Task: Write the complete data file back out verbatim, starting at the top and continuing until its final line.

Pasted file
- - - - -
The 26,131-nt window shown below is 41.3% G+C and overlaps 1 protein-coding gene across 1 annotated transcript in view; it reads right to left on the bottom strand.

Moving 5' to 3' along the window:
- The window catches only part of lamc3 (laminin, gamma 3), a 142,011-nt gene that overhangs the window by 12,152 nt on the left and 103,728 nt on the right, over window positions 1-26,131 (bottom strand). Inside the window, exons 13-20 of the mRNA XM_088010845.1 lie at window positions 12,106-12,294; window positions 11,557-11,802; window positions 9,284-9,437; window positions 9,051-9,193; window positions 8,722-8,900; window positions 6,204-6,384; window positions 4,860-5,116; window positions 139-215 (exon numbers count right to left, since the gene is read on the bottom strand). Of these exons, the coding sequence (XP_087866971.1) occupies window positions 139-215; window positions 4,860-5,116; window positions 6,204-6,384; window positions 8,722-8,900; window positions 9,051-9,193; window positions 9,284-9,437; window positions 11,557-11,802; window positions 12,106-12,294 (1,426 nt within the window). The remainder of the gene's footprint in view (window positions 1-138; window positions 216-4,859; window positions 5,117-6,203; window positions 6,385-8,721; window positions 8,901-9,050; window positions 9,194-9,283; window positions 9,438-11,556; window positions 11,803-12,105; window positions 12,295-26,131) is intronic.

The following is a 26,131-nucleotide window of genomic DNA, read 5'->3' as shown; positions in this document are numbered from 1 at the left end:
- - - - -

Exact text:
The 26,131-nt window shown below is 41.3% G+C and overlaps 1 protein-coding gene across 1 annotated transcript in view; it reads right to left on the bottom strand.

Moving 5' to 3' along the window:
- The window catches only part of lamc3 (laminin, gamma 3), a 142,011-nt gene that overhangs the window by 12,152 nt on the left and 103,728 nt on the right, over window positions 1-26,131 (bottom strand). Inside the window, exons 13-20 of the mRNA XM_088010845.1 lie at window positions 12,106-12,294; window positions 11,557-11,802; window positions 9,284-9,437; window positions 9,051-9,193; window positions 8,722-8,900; window positions 6,204-6,384; window positions 4,860-5,116; window positions 139-215 (exon numbers count right to left, since the gene is read on the bottom strand). Of these exons, the coding sequence (XP_087866971.1) occupies window positions 139-215; window positions 4,860-5,116; window positions 6,204-6,384; window positions 8,722-8,900; window positions 9,051-9,193; window positions 9,284-9,437; window positions 11,557-11,802; window positions 12,106-12,294 (1,426 nt within the window). The remainder of the gene's footprint in view (window positions 1-138; window positions 216-4,859; window positions 5,117-6,203; window positions 6,385-8,721; window positions 8,901-9,050; window positions 9,194-9,283; window positions 9,438-11,556; window positions 11,803-12,105; window positions 12,295-26,131) is intronic.

The following is a 26,131-nucleotide window of genomic DNA, read 5'->3' as shown; positions in this document are numbered from 1 at the left end: